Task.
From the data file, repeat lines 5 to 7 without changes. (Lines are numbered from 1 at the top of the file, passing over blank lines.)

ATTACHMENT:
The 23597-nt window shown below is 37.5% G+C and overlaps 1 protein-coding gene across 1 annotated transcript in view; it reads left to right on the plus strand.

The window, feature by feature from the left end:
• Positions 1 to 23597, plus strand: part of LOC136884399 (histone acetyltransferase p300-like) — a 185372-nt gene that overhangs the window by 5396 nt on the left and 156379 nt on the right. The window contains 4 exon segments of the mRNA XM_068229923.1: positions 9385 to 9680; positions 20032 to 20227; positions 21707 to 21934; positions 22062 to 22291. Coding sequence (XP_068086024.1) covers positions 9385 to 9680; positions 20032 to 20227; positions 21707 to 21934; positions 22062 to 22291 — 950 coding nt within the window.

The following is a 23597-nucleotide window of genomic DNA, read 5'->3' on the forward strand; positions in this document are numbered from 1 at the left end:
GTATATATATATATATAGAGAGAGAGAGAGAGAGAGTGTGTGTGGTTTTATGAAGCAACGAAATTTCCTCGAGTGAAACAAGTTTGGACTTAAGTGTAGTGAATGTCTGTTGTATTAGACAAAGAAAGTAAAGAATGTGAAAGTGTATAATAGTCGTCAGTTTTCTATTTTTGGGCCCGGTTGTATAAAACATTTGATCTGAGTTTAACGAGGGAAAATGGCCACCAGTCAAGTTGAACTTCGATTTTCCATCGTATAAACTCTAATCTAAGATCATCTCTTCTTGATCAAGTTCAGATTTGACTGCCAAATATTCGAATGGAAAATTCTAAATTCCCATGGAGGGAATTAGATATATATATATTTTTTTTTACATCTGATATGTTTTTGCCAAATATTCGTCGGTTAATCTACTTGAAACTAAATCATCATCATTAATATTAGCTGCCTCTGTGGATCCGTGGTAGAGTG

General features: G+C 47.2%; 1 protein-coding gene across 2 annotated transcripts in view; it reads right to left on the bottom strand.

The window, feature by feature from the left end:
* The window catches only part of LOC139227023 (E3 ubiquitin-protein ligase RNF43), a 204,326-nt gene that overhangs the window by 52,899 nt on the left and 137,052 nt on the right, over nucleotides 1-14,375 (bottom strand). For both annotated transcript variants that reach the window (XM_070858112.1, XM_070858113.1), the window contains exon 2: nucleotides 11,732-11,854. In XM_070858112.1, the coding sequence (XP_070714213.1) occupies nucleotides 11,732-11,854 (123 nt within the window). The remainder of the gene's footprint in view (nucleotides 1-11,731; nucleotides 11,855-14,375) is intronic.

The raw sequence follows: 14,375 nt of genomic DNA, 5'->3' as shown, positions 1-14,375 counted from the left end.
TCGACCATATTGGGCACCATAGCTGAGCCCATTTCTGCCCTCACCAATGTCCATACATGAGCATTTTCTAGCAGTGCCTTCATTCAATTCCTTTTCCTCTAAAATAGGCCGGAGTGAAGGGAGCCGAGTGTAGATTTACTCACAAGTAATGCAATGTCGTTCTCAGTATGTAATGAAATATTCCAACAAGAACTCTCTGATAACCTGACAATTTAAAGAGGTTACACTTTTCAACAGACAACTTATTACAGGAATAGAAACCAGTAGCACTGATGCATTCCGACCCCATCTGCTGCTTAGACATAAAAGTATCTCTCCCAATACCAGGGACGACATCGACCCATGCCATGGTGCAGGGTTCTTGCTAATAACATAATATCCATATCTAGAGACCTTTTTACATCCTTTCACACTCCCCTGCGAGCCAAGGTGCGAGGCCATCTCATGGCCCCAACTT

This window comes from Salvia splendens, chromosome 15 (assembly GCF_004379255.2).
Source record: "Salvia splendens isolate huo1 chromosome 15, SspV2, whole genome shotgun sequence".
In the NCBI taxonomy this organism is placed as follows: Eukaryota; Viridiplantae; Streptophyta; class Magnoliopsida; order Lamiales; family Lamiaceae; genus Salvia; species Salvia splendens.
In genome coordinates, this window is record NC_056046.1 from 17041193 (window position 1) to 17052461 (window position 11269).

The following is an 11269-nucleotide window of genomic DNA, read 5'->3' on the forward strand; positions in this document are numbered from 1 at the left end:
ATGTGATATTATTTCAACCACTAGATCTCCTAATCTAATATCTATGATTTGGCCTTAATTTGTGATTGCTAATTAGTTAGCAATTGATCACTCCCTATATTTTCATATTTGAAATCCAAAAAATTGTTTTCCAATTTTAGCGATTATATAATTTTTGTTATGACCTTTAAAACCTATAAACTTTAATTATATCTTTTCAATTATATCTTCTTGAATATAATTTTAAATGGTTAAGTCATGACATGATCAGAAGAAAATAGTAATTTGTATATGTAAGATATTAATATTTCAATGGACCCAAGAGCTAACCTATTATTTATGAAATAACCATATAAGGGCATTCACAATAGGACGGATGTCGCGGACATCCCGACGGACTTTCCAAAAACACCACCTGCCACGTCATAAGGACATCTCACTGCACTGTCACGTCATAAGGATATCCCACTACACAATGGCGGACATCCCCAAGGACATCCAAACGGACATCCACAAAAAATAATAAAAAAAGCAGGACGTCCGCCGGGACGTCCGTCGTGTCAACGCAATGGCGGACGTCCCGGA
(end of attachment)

GTATATATATATATATAGAGAGAGAGAGAGAGAGAGTGTGTGTGGTTTTATGAAGCAACGAAATTTCCTCGAGTGAAACAAGTTTGGACTTAAGTGTAGTGAATGTCTGTTGTATTAGACAAAGAAAGTAAAGAATGTGAAAGTGTATAATAGTCGTCAGTTTTCTATTTTTGGGCCCGGTTGTATAAAACATTTGATCTGAGTTTAACGAGGGAAAATGGCCACCAGTCAAGTTGAACTTCGATTTTCCATCGTATAAACTCTAATCTAAGATCATCTCTTCTTGATCAAGTTCAGATTTGACTGCCAAATATTCGAATGGAAAATTCTAAATTCCCATGGAGGGAATTAGATATATATATATTTTTTTTTACATCTGATATGTTTTTGCCAAATATTCGTCGGTTAATCTACTTGAAACTAAATCATCATCATTAATATTAGCTGCCTCTGTGGATCCGTGGTAGAGTG

General features: G+C 47.2%; 1 protein-coding gene across 2 annotated transcripts in view; it reads right to left on the bottom strand.

The window, feature by feature from the left end: